3D reconstruction

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For 3D reconstruction in medical imaging, see Iterative reconstruction.
3D reconstruction of the general anatomy of the right side view of a small marine slug Pseudunela viatoris.

In computer vision and computer graphics, 3D reconstruction is the process of capturing the shape and appearance of real objects. This process can be accomplished either by active or passive methods. If the model is allowed to change its shape in time, this is referred to as non-rigid or spatio-temporal reconstruction.

Active methods[edit]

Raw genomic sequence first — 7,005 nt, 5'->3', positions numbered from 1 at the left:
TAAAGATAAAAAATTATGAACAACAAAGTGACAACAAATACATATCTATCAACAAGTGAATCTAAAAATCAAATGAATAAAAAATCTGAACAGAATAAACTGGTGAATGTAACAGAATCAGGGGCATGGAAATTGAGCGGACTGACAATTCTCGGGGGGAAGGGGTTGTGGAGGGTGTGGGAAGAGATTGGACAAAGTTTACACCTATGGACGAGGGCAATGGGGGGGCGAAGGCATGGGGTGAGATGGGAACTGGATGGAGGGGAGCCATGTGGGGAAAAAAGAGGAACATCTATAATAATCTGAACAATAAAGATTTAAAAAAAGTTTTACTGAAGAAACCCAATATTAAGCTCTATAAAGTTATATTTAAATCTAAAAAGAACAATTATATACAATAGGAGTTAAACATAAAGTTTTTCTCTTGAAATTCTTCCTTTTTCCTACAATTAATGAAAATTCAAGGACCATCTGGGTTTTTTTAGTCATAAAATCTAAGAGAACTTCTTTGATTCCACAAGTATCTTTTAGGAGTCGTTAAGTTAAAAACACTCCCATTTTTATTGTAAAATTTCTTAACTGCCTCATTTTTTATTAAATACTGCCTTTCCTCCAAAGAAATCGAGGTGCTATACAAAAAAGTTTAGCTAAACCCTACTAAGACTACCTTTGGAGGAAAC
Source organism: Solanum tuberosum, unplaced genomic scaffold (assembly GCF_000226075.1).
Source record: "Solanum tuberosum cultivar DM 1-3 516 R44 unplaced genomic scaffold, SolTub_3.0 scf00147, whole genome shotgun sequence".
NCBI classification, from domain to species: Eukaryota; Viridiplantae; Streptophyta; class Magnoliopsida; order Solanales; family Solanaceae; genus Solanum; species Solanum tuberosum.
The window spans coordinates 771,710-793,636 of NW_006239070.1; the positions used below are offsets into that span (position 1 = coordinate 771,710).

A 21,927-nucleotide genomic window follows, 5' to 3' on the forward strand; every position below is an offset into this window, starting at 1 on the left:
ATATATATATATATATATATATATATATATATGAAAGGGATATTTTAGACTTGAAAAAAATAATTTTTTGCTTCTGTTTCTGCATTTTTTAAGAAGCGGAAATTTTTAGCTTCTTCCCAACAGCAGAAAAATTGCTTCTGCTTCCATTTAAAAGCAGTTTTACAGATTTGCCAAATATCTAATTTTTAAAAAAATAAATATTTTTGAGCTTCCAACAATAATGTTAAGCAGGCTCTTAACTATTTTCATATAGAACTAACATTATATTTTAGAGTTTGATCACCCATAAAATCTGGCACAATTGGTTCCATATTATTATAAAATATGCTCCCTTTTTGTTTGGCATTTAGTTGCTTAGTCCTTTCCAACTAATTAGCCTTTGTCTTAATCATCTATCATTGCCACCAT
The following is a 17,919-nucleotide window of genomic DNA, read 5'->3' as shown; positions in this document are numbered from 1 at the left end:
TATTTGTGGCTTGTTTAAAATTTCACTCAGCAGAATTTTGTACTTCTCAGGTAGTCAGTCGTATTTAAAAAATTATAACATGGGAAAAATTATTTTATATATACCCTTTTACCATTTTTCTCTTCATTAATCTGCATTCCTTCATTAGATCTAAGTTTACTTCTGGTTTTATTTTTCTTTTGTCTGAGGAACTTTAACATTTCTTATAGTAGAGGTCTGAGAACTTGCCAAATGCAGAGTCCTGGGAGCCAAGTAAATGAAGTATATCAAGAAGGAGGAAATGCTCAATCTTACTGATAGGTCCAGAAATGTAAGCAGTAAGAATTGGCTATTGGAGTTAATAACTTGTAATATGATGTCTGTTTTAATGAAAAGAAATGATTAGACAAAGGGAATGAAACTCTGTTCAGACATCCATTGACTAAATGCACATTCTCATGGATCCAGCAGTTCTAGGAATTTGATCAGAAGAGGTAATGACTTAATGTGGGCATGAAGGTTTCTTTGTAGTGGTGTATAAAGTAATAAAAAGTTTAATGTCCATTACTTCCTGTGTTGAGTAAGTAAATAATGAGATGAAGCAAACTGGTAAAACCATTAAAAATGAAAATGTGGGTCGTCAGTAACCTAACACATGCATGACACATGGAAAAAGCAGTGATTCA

These methods actively interfere with the reconstructed object, either mechanically or radiometrically. A simple example of a mechanical method would use a depth gauge to measure a distance to a rotating object put on a turntable. More applicable radiometric methods emit radiance towards the object and then measure its reflected part. Examples range from moving light sources, colored visible light, time-of-flight lasers to microwaves or ultrasound. See 3D scanning for more details.

Passive methods[edit]

Passive methods of 3D reconstruction do not interfere with the reconstructed object; they only use a sensor to measure the radiance reflected or emitted by the object's surface to infer its 3D structure. Typically, the sensor is an image sensor in a camera sensitive to visible light and the input to the method is a set of digital images (one, two or more) or video. In this case we talk about image-based reconstruction and the output is a 3D model.

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